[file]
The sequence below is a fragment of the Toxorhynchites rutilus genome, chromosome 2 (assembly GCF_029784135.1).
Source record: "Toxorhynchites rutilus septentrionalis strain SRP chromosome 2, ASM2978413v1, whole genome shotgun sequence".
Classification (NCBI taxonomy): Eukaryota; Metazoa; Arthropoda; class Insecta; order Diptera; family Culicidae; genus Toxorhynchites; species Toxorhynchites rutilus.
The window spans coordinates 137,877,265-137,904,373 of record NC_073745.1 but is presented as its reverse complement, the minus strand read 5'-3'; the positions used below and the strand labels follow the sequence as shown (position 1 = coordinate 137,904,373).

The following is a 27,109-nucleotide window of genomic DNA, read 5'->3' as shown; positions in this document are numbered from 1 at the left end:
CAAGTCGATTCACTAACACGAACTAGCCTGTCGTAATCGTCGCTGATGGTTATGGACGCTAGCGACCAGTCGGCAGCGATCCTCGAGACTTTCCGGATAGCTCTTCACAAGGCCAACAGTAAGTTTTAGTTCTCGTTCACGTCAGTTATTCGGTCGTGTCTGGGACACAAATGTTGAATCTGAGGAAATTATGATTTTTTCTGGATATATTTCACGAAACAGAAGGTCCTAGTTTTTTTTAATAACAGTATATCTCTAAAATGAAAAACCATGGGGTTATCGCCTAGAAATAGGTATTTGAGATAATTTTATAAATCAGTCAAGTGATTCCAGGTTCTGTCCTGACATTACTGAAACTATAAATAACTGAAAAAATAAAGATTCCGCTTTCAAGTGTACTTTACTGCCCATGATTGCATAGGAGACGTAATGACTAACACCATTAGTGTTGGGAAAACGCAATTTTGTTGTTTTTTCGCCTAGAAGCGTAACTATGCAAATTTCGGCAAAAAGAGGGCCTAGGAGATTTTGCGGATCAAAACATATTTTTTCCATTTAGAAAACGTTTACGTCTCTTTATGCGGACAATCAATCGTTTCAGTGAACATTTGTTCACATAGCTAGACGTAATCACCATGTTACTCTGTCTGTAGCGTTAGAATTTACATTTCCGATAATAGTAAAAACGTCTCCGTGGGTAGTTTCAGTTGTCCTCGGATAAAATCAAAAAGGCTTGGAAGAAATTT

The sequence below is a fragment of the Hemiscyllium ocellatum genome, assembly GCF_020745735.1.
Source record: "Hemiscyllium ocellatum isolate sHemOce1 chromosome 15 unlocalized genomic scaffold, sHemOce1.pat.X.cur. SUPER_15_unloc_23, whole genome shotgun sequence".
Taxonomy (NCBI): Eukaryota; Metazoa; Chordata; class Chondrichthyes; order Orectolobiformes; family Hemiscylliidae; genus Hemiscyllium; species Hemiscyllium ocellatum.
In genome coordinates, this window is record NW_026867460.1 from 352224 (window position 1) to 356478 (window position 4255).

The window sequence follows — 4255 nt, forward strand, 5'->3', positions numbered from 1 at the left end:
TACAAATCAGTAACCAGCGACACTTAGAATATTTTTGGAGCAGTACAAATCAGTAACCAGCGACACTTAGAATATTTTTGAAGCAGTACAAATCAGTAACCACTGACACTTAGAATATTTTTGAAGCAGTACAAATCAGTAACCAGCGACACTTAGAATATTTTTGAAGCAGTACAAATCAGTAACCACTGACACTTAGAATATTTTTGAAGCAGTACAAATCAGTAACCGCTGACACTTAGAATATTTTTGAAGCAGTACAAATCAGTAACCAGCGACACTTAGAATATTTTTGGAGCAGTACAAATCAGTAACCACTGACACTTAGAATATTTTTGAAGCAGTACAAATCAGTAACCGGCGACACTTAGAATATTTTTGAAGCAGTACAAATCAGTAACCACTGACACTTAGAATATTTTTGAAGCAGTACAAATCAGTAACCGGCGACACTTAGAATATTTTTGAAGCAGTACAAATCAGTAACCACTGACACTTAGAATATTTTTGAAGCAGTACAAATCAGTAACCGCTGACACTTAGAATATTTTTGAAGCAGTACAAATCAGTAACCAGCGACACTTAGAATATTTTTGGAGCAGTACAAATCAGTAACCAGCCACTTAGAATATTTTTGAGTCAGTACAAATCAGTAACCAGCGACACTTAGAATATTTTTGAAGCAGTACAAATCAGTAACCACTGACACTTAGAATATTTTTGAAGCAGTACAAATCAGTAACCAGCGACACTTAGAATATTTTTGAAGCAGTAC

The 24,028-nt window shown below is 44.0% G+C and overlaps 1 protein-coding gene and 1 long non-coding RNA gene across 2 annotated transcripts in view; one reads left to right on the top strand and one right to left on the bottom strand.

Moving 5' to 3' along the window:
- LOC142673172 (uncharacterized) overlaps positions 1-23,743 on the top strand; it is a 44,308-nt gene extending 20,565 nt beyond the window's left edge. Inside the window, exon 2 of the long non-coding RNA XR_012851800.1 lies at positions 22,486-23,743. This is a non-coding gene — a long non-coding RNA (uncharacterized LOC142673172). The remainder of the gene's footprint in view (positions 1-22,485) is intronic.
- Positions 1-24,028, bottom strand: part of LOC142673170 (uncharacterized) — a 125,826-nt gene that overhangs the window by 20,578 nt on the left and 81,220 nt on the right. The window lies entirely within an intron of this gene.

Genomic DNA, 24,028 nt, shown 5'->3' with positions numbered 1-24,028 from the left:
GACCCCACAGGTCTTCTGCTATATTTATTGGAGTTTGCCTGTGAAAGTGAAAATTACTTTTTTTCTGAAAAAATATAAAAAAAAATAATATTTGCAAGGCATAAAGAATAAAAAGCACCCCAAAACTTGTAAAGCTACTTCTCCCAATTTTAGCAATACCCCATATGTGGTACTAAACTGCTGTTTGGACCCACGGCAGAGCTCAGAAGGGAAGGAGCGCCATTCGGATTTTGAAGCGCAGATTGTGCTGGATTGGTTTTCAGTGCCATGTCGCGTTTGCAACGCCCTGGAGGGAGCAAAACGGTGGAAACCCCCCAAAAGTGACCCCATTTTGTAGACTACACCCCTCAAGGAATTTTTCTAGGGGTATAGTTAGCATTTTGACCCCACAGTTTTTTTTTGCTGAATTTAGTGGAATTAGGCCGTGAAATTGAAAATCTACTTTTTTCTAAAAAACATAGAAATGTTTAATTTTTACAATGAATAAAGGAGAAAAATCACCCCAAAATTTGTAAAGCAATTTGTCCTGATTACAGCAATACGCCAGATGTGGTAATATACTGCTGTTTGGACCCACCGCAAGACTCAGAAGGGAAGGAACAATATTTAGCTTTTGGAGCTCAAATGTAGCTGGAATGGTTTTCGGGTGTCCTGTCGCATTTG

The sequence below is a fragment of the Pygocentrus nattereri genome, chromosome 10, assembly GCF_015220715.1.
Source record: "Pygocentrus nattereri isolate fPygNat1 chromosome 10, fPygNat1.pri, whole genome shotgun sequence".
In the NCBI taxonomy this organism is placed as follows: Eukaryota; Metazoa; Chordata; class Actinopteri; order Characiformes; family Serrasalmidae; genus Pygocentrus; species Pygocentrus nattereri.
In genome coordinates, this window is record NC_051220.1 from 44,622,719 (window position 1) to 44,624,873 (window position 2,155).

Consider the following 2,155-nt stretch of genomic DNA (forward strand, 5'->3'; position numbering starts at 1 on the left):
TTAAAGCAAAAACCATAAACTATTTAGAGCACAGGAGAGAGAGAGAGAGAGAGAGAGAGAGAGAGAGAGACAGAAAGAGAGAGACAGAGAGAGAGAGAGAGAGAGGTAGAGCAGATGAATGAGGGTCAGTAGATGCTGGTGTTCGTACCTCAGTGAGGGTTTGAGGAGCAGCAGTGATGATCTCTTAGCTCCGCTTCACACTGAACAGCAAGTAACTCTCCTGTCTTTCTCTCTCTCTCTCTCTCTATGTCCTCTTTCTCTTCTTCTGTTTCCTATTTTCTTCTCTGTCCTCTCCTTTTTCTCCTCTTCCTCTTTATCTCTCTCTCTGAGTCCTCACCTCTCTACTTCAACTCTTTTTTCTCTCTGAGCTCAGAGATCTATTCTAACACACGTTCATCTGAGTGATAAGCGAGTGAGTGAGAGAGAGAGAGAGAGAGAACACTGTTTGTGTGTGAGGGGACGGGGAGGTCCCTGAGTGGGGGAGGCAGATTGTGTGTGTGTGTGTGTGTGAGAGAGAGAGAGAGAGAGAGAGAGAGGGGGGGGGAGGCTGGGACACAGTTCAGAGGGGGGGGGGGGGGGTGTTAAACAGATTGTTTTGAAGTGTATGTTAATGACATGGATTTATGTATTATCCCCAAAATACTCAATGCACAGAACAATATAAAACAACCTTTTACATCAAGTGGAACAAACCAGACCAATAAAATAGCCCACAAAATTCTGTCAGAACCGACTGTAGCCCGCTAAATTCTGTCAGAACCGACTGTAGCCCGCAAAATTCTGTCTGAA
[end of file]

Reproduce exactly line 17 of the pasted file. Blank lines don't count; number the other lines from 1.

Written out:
Genomic DNA, 24,028 nt, shown 5'->3' with positions numbered 1-24,028 from the left: